During the height of the Senate Watergate hearings, one of the more memorable questions asked by Senator Howard Baker was in reference to what the President knew and when he knew it. In many ways, British journalist William Shawcross asks similar questions here; however, Shawcross’ target focuses not upon President Nixon and the Watergate scandals, but upon Nixon, and particularly Henry Kissinger, and the United States incursions into Cambodia during 1969-1970.
Shawcross served briefly as a London-based correspondent in Southeast Asia during the 1970’s, and, like many reporters and journalists with similar assignments, he developed a perspective on the policies adopted by the opposing sides. Yet it is the author’s intention here to delve into only one chapter of the lengthy Southeast Asian struggle; namely, the United States decision to pursue the war into Cambodia. In doing so, the author appears confident that the pattern of decisions and actions which took place deviate from the more official contentions put forth by both Kissinger and Nixon in their public statements and recent memoirs. Additionally, Shawcross is anxious to promote his own view that the United States bombings and ground invasions of Cambodia vastly expanded the scope of the fighting and produced a disastrous effect upon the stability of Cambodia as a country. In his attempt to justify this view, Shawcross quotes extensively from government documents while tracing a sequence of events designed to show that the official presentation does not tell the full story.
Shawcross’ depiction of the Cambodian operations begins with the arrival of the new Nixon Administration in early 1969. Upon taking office, President Nixon began in earnest to weigh options before him to conclude the Vietnam War. One such option came in the form of a suggestion in February, 1969, from General Creighton Abrams, then United States Commander in Vietnam, for what later became known as “Operation Breakfast”: United States B-52 aerial bombing of the Communist sanctuaries in eastern Cambodia. In conjunction with Abrams’ recommendation came a Joint Chiefs of Staff memorandum outlining the feasibility of a United States-South Vietnamese operation against these bases.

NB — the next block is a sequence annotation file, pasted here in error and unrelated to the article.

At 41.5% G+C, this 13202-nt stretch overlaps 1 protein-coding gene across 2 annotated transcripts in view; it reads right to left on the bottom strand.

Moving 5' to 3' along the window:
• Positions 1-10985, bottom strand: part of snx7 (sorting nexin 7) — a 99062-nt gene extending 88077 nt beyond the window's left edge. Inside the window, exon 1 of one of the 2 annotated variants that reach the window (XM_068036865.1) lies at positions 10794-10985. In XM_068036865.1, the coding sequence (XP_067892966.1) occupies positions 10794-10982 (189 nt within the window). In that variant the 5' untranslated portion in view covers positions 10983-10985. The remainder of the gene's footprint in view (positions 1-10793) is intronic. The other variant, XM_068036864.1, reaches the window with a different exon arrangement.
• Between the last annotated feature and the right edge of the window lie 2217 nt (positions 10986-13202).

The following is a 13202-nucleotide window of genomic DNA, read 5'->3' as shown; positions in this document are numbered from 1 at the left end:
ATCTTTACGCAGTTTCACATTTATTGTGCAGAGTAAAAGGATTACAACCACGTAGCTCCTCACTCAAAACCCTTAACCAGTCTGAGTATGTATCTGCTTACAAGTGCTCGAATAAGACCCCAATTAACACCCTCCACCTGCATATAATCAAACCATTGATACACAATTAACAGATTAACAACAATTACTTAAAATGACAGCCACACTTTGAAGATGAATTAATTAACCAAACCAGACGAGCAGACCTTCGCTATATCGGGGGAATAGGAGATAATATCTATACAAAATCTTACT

For some time, North Vietnamese and Viet Cong forces had availed themselves of the eastern Cambodian trails and villages as sanctuaries largely immune to U.S.-A.R.V.N. reprisal strikes; it was a situation not entirely unlike the usage of the Yalu River border by Communist aircraft during the Korean War. From these havens, Communist forces moved freely in the knowledge that stockpiles of supplies and staging areas for infiltration into South Vietnam could be established without undue fear of enemy assaults. The development of the sanctuaries is attributed by Shawcross to the earlier United States and South Vietnamese “search and destroy” military strategy advanced by General William Westmoreland. While search and destroy operations did not result in the end of the Communist attacks in Vietnam, it did have the side effect of forcing North Vietnamese and Viet Cong troops to shift their efforts westward into the Laotian and Cambodian border zones adjacent to Vietnam. Communist usage of the Ho Chi Minh Trail through Laos and northeastern Cambodia was beyond the range, at least politically, of Westmoreland’s strategy. This occurrence was viewed in Washington as evidence that Westmoreland’s approach was inadequate to conclude the war effort.
The Operation Breakfast concept fostered by General Abrams purported to offer the United States not only an opportunity to eliminate the eastern Cambodian sanctuaries, but also a chance to destroy COSVN HQ (Central Office for South Vietnam Headquarters), the Communist administrative apparatus through which raids into South Vietnam were now being carried out. Evidence of COSVN, the sanctuaries, and their locations came through “Daniel Boone” operations which were traditional, covert U.S.-A.R.V.N. land infiltrations on a squad-level scale across the Cambodian border for intelligence gathering.
The existence of the Abrams recommendation and the Joint Chiefs of Staff memorandum are cited by Shawcross as clear indications that consideration of offensive options against Cambodia were a part of United States strategic policy long before official statements say that they were authorized. Beyond this, Shawcross weaves a lengthy portrait of the efforts made by National Security Adviser Henry Kissinger to keep the knowledge of the bombing raids under wraps. Operation Breakfast was kept secret with the few exceptions of those directly involved, while the Pentagon was encouraged to juggle logistical records of the B-52 flights.
Yet on March 26, 1969, one week after Operation Breakfast, the New York Times accurately reported on the Abrams recommendation. White House denials...
(The entire section is 2000 words.)